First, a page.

(Fallopia japonica or Polygonum cuspidatum)
Japanese knotweed is an herbaceous perennial that forms large colonies of erect, arching stems (resembling bamboo). Stems are round, smooth and hollow with reddish-brown blotches. Plants reach up to 10’ and the dead stalks remain standing through the winter.
Other names for this plant include:
- Common names: Japanese bamboo, Mexican bamboo, fleece flower
- Scientific names: Polygonum reynoutria; Reynoutria japonica
Classification in Wisconsin: Restricted
- Ecological Threat
- New infestations of Japanese knotweed often occur when soil contaminated with rhizomes is transported or when rhizomes are washed downstream during flooding.
- It poses a significant threat to riparian areas where it prevents streamside tree regeneration and increases soil erosion.
- Root fragments as small as a couple of inches can resprout, producing new infestations.
- Disrupts nutrient cycling in forested riparian areas.
- Plants contain allelopathic compounds (chemicals toxic to surrounding vegetation).
Leaves: Simple, alternate, 3-4” wide and 4-6” long. Leaves are spade-shaped and more heart-shaped on young shoots. They have long petioles that are broad at the base and narrow to a fine point. The upper surface is dark green while the lower surface is pale green.
Flowers: Creamy white or greenish; tiny 0.125” broad; borne in plume-like clusters in upper leaf axils near the end of stems. Bloom August through September.
Fruits & seeds: Seeds are small, triangular, shiny, and black and produced by female plants; rare since colonies seldom have male and female plants. The source is enclosed in a winged calyx that contributes to its buoyancy. The seeds have no dormancy requirement and germinate readily.
Roots: Roots are white and present along the rhizome. Plants can also produce adventitious roots on lower stems. Roots extend deeply into the soil creating a dense impenetrable mat.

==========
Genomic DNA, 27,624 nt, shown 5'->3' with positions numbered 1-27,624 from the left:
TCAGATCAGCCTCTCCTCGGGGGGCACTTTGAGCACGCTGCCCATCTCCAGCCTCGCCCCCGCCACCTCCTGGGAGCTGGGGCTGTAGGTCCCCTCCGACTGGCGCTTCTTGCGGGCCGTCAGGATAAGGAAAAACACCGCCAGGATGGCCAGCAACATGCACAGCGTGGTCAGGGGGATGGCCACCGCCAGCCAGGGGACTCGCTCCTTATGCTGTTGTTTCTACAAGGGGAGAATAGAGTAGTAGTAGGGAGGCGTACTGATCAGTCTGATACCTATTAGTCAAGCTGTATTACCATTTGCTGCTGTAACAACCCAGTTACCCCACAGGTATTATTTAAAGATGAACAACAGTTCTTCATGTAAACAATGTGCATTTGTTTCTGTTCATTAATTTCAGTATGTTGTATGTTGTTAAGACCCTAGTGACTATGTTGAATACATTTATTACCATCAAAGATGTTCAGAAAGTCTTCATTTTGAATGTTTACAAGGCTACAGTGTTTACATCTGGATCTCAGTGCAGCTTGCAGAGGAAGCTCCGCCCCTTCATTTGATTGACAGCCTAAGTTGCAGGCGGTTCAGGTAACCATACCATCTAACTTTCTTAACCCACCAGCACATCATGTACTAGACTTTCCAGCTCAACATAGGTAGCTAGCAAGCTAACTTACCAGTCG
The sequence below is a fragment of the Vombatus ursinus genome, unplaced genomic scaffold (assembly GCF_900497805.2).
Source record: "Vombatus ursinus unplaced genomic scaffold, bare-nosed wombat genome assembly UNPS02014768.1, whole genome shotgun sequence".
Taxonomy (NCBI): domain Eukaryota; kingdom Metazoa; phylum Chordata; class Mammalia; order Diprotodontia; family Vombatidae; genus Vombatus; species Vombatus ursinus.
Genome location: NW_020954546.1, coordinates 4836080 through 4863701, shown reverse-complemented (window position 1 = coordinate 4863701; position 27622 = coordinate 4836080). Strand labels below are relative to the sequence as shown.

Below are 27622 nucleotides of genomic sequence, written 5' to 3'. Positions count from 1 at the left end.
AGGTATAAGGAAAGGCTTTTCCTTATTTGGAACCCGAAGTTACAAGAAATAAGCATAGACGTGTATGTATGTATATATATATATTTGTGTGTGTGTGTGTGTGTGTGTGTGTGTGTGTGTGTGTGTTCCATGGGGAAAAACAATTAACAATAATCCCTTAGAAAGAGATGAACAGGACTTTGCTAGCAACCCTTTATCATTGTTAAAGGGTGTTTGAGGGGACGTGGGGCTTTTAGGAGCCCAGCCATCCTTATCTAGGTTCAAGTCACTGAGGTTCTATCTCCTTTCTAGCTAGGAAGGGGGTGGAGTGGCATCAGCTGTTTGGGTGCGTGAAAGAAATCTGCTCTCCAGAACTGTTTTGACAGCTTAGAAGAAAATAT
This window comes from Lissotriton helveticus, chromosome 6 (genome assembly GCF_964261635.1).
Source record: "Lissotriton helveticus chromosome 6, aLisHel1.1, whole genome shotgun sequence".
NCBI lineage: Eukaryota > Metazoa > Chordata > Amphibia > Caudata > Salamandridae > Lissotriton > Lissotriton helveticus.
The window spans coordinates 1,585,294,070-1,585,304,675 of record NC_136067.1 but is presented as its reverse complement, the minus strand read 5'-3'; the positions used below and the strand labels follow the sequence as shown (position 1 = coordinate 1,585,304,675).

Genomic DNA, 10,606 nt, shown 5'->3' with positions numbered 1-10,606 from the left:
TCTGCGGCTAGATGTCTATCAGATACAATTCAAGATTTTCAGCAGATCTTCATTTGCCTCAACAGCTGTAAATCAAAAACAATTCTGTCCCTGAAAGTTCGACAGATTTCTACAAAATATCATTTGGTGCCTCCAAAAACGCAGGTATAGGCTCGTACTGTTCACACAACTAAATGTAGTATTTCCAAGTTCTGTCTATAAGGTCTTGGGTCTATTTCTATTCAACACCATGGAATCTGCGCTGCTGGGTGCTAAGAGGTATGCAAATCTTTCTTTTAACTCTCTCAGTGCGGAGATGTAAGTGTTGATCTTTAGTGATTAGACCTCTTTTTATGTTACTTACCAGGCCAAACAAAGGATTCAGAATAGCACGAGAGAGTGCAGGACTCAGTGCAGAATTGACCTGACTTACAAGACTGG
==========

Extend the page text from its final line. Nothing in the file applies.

Similar species: It has hollow stems with distinct raised nodes that give it the appearance of bamboo, though it is not related. Japanese knotweed is identical in appearance to giant knotweed (Polygonum sachalinense; invasive); they are known to hybridize. The best way to tell them apart is by their leaf bases; Japanese knotweed is squared off while giant knotweed is heart-shaped.
See the reported locations of Japanese knotweed in Wisconsin.
Do you know of other populations? Please send us a report.
Mechanical: Hand-pull young plants; dig or till when soil is soft. Plants should be pulled up by the root crown, trying to remove as much of the rhizomes as possible because any rhizomes remaining in the soil will produce new plants at each node. It is possible to eradicate small patches of knotweed with the repeated and persistent cutting of the plants. Properly dispose of plant debris; fragments as small as a couple of inches can resprout, producing new infestations.
Chemical: Plants are more susceptible to herbicides if they are cut when 4-5’ tall and the regrowth treated around 3’ tall. Foliar application of glyphosate with a surfactant, triclopyr formulated for use with water, dicamba, or imazapyr may be effective on large populations. Tests involving large-bore needle injection of glyphosate into the lower nodes of each stem have been successful.
For more information on control techniques, visit the Japanese knotweed factsheet by the University of Wisconsin-Extension.
- Sources for content:
- Czarapata, Elizabeth; Invasive Plants of the Upper Midwest: an illustrated guide to their identification and control. The University of Wisconsin Press. 2005. Pg. 73-75
- Stone, Katharine R. 2010. Polygonum sachalinense, P. cuspidatum, P. × bohemicum. In: Fire Effects Information System, [Online]. U.S. Department of Agriculture, Forest Service, Rocky Mountain Research Station, Fire Sciences Laboratory (Producer). Available: http://www.fs.fed.us/database/feis/ [2013, September 23].
- Invasive Plant Atlas of New England
- University of Wisconsin Extension - Weed Science
- King County Noxious Weeds